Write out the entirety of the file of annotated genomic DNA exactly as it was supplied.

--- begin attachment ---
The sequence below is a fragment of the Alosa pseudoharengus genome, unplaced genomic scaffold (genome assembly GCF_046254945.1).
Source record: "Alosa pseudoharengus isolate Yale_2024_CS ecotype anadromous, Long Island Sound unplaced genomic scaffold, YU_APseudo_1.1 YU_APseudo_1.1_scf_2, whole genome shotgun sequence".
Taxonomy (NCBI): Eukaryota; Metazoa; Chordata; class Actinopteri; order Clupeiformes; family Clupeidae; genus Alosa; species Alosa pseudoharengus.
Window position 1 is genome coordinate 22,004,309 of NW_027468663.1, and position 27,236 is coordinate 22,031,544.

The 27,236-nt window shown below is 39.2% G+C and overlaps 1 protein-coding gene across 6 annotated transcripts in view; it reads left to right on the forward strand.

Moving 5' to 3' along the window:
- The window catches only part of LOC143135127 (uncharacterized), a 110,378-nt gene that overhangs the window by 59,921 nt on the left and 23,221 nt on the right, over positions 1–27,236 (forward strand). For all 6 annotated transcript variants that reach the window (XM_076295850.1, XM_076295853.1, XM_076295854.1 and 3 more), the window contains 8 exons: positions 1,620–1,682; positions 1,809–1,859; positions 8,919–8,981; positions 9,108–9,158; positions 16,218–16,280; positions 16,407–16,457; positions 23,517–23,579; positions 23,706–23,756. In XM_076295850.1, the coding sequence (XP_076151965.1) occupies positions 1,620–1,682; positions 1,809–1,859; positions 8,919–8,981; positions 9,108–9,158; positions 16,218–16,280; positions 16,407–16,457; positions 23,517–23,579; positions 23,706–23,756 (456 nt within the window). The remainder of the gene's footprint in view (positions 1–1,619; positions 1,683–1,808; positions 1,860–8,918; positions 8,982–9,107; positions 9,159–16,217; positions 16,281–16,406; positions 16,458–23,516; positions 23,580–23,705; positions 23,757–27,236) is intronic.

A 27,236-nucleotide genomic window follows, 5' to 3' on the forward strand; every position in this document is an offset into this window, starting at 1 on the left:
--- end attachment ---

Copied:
The sequence below is a fragment of the Alosa pseudoharengus genome, unplaced genomic scaffold (genome assembly GCF_046254945.1).
Source record: "Alosa pseudoharengus isolate Yale_2024_CS ecotype anadromous, Long Island Sound unplaced genomic scaffold, YU_APseudo_1.1 YU_APseudo_1.1_scf_2, whole genome shotgun sequence".
Taxonomy (NCBI): Eukaryota; Metazoa; Chordata; class Actinopteri; order Clupeiformes; family Clupeidae; genus Alosa; species Alosa pseudoharengus.
Window position 1 is genome coordinate 22,004,309 of NW_027468663.1, and position 27,236 is coordinate 22,031,544.

The 27,236-nt window shown below is 39.2% G+C and overlaps 1 protein-coding gene across 6 annotated transcripts in view; it reads left to right on the forward strand.

Moving 5' to 3' along the window:
- The window catches only part of LOC143135127 (uncharacterized), a 110,378-nt gene that overhangs the window by 59,921 nt on the left and 23,221 nt on the right, over positions 1–27,236 (forward strand). For all 6 annotated transcript variants that reach the window (XM_076295850.1, XM_076295853.1, XM_076295854.1 and 3 more), the window contains 8 exons: positions 1,620–1,682; positions 1,809–1,859; positions 8,919–8,981; positions 9,108–9,158; positions 16,218–16,280; positions 16,407–16,457; positions 23,517–23,579; positions 23,706–23,756. In XM_076295850.1, the coding sequence (XP_076151965.1) occupies positions 1,620–1,682; positions 1,809–1,859; positions 8,919–8,981; positions 9,108–9,158; positions 16,218–16,280; positions 16,407–16,457; positions 23,517–23,579; positions 23,706–23,756 (456 nt within the window). The remainder of the gene's footprint in view (positions 1–1,619; positions 1,683–1,808; positions 1,860–8,918; positions 8,982–9,107; positions 9,159–16,217; positions 16,281–16,406; positions 16,458–23,516; positions 23,580–23,705; positions 23,757–27,236) is intronic.

A 27,236-nucleotide genomic window follows, 5' to 3' on the forward strand; every position in this document is an offset into this window, starting at 1 on the left: